Is it 'game over' for box artwork?
To gamers, the artwork on their favourite titles is as recognisable as the front of Sgt. Pepper's Lonely Hearts Club Band or Dark Side of the Moon is to music fans. But as digital downloads eat into physical sales, will it suffer the same fate as the album cover?
For many, the colourful images evoke another world - a reminder of countless hours spent escaping the hum-drum of everyday life.
But as the click of a button and near-instant download replaces a trek to the High Street, is the importance placed on sleeve artwork going by the wayside?
"Great cover art does touch people," says Jonathan Gordon, editor of gamesTM magazine and website. "It adds a lot to the character of the game and the best examples are being thought of more highly.
"Resistance 3 on the PS3 was a big, breakthrough moment. It was designed by Olly Moss, a famous graphic designer. You've also got Grand Theft Auto, which has a style of its own and the Final Fantasy series artwork by Yoshitaka Amano is iconic."
In a move towards greater interaction with fans, a number of titles now offer a choice of artwork.
The team behind BioShock Infinite made several alternative covers available for download, while others have had similarly novel ideas.
"Some games have reversible sleeves," Gordon explains. "With Mass Effect 3 you can play as a male or female character so the cover has the male on one side, but if you take it out and flip it over you get a cover with the female character."
The design and marketing process is being put under the spotlight at the Game On 2.0 exhibition at Newcastle's Centre For Life.
Billed as the world's biggest collection of playable computer games from the past 60 years, it also features concept art and packaging from titles such as Uncharted, Tomb Raider and Pokémon.
Among those taking part is Gateshead-based Atomhawk, which has designed covers for titles such as Little Big Planet 3, Wheelman and Dead Island, as well as concept art for box-office blockbusters Guardians of the Galaxy and Thor.
Founder Ron Ashtiani says the painstaking process of creating a cover can play a crucial role in a game's success.
"Box art is your shop-front for the game. If you don't get people to come inside then it doesn't work.
"I think the quality has increased massively. Back in the 80s and 90s you would have a company that would have a mate who was an illustrator and get them to do some artwork.
"Now it's a proper process-driven model of working."
Leon Hurley, executive news editor at the gamesradar+ website, believes the popularity of digital downloads will only eat further into the market share of physical sales.
"I have to say that I'm quite pro-digital. As long as I can see the film/read the book/hear the music, I've no great emotional attachment to any physical thing.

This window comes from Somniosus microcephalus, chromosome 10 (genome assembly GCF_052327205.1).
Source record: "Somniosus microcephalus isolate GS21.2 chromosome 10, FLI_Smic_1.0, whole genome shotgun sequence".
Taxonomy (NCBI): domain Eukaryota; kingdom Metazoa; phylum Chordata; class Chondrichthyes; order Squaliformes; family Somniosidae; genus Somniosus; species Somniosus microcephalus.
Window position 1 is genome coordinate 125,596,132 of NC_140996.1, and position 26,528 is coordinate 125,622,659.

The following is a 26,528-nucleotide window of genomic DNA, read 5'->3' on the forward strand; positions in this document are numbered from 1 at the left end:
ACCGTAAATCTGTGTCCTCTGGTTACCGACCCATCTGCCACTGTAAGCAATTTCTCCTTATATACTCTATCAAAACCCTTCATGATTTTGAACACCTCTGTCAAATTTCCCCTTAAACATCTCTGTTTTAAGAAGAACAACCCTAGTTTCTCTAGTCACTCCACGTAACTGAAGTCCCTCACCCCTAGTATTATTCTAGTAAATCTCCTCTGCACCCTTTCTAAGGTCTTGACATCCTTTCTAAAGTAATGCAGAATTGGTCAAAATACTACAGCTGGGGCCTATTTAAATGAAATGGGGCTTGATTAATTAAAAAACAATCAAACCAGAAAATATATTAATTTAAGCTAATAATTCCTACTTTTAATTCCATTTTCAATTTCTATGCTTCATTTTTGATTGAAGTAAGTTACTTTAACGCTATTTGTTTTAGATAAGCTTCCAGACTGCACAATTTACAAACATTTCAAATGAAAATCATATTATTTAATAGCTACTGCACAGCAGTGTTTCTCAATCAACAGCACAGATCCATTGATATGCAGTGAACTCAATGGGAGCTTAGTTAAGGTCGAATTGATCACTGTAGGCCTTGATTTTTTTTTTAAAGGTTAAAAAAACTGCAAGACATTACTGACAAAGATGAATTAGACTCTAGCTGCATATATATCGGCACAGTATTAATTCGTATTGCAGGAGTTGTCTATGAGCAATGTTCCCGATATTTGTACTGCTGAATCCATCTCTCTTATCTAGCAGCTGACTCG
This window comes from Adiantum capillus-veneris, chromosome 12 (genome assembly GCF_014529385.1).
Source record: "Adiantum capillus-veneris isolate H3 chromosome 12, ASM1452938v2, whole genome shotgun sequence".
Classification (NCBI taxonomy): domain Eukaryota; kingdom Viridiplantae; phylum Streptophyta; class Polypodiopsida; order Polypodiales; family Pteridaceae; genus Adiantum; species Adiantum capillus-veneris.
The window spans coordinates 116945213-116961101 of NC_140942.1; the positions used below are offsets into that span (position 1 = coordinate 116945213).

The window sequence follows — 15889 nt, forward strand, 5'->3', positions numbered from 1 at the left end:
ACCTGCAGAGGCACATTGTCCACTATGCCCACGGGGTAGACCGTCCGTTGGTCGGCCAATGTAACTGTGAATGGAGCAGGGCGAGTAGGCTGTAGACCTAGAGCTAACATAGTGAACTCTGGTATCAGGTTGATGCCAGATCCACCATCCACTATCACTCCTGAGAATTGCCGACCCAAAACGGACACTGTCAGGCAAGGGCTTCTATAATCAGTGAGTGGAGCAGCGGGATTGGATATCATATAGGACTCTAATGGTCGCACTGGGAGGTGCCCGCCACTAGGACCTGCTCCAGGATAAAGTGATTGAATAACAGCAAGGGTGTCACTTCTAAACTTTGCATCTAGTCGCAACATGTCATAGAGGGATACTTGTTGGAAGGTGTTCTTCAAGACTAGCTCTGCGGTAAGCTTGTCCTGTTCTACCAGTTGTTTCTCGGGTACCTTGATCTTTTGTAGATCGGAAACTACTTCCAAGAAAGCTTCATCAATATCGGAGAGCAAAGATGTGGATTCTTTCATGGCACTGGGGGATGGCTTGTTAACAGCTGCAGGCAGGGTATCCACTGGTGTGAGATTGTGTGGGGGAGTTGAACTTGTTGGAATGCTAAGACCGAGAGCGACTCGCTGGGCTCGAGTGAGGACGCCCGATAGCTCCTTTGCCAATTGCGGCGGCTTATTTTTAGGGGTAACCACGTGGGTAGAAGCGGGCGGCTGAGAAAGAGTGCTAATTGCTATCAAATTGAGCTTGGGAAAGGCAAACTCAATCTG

"I read almost exclusively on Kindle via my phone for example. Physical stuff's ubiquity was driven by necessity, not love. It was the only option.
"Digital's only going to become more convenient, more wide reaching and more accessible with cloud-based things, for example streaming. I've used Chrome and Google Docs for years because all my stuff is wherever I am. As long as I can log in I've got my content."
So what does that shift mean? After all, if a game does not need a box then surely you do not need box art.
"There'll still be art, just not on a box," Hurley adds. "Covers might not be a thing anymore, but there's still plenty of imagery and art for music. It's just not on a dust cover - it's on phone lock screens and PC desktops."
Walter Lorenz, studio marketing director of game developer Reflections, a Ubisoft studio based in Newcastle responsible for Assassin's Creed Syndicate, Watch_Dogs and Tom Clancy's The Division, agrees imagery will remain important even if it is not in the form of a traditional cover.
"Before the proliferation of gaming journalism and magazines, a lot of people would pick up a game based on the strength of the box art not really knowing whether it was good or whether the developer was experienced.
"The box either spoke to you or it didn't. That was one of the main selling points back in the 80s. That changed with TV advertising. Strong box art was not so important.
"With downloads it's very important again, it's the first image that greets you on [digital game store] Steam, it sets the conversation.
"If it doesn't draw you in, people will not watch your trailer."
And, he adds, it is still very much needed as part of the wider marketing of titles.
"When you first present a game you usually have box art - or key art as it is also called - as well as screenshots and a trailer.
"Campaigns usually last one or two years and you need one iconic image throughout. You always rely on that piece of art to evoke emotions in the target audience whether that's on banner ads, a website or elsewhere.
"Digital is more fractured than traditional media. You have bloggers, Twitter and Instagram, and Facebook Messenger is supposed to be a new channel for advertisers.
"Artwork can be used across a number of formats but no matter where it appears, it has to have a strong message."
So will it be 'game over' for box art any time soon?
Not according to Lorenz: "You can still find all the big launches in bricks and mortar stores. Digital exclusives are not yet the norm."
And gamesTM's Mr Gordon agrees.
"In much the same way as vinyl has had a revival, boxed copies of games will still hold a value for people who want to hold something in their hands.
"So long as there are players who like that, it will survive."